Still, the landscape depicted in the film was achingly familiar. My mother’s family has lived in Alabama since the 1860s and she grew up in a tight-knit Jewish community in Birmingham. My parents were married in Birmingham and my sister and I were born there; even though we moved north when I was very young, our deep roots and frequent visits combined to make me feel more comfortable in the South than anywhere else.

As JWHO fights to stay open, I’ve thought about “The Last Abortion Clinic” frequently over the past year. Governor Phil Bryant has made no secret of his desire to close the clinic, and thanks to a new law requiring the clinic’s physicians to have admitting privileges at local hospitals, he may get his way. The physicians, all of whom are licensed, have applied for privileges at seven local hospitals but have been turned down by all of them. The reason? It seems that the hospitals feel that granting them admitting privileges would be disruptive to its “function and business” in the community.

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Mississippi's Last Abortion Clinic

By Sarah Erdreich

Getty Images
Protesters fought against closing the only abortion clinic in Mississippi.Protesters fought against closing the only abortion clinic in Mississippi.

Several years ago I saw the documentary film “The Last Abortion Clinic,” about the Jackson Women’s Health Organization (JWHO) in Jackson, Mississippi. As the title indicates, JWHO is the last clinic in the state that provides abortions; it serves women from all over Mississippi, many of whom are low-income and have trouble paying for their medical care, to say nothing of arranging the transportation to make long journeys to the clinic. For someone like me, who grew up in a Midwest college town and had lived in Boston and New York, it was like watching a film set in a foreign land.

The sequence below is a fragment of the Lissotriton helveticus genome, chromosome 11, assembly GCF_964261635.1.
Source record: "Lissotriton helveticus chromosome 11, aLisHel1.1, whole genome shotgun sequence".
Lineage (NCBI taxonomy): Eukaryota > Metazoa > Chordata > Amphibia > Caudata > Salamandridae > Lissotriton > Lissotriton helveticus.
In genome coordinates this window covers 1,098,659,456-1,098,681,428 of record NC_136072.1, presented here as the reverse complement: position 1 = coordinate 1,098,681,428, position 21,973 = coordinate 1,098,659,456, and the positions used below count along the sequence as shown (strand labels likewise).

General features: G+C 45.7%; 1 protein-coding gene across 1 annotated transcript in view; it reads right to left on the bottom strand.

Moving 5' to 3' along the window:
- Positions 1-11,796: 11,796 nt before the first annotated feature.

Still, the landscape depicted in the film was achingly familiar. My mother’s family has lived in Alabama since the 1860s and she grew up in a tight-knit Jewish community in Birmingham. My parents were married in Birmingham and my sister and I were born there; even though we moved north when I was very young, our deep roots and frequent visits combined to make me feel more comfortable in the South than anywhere else.

As JWHO fights to stay open, I’ve thought about “The Last Abortion Clinic” frequently over the past year. Governor Phil Bryant has made no secret of his desire to close the clinic, and thanks to a new law requiring the clinic’s physicians to have admitting privileges at local hospitals, he may get his way. The physicians, all of whom are licensed, have applied for privileges at seven local hospitals but have been turned down by all of them. The reason? It seems that the hospitals feel that granting them admitting privileges would be disruptive to its “function and business” in the community.

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When Abortion Was Illegal

By Debra Nussbaum Cohen

Richard Marker

Richard Marker is an advisor to philanthropists, founder of New York University’s Academy for Grantmaking and Funder Education, and co-principal of the firm Wise Philanthropy. He is also an ordained rabbi. In 1968 and 1969, when Marker was in rabbinical school at the Jewish Theological Seminary, he worked part-time as a chaplain at Rutgers University, and then at Hofstra University.

One day he counseled three Rutgers students who were distraught because their friend had died after having a back alley abortion. At a time when abortion was illegal in America, it led him to become a member of the Clergy Consultation Service, whose members referred young women in search of abortions to places where they could have the procedure done safely. Part of the idea behind the Clergy Consultation Service was that clergy were less likely than others to be prosecuted for providing abortion referrals, since they were believed to have legal protection of privileged conversation similar to that afforded lawyers.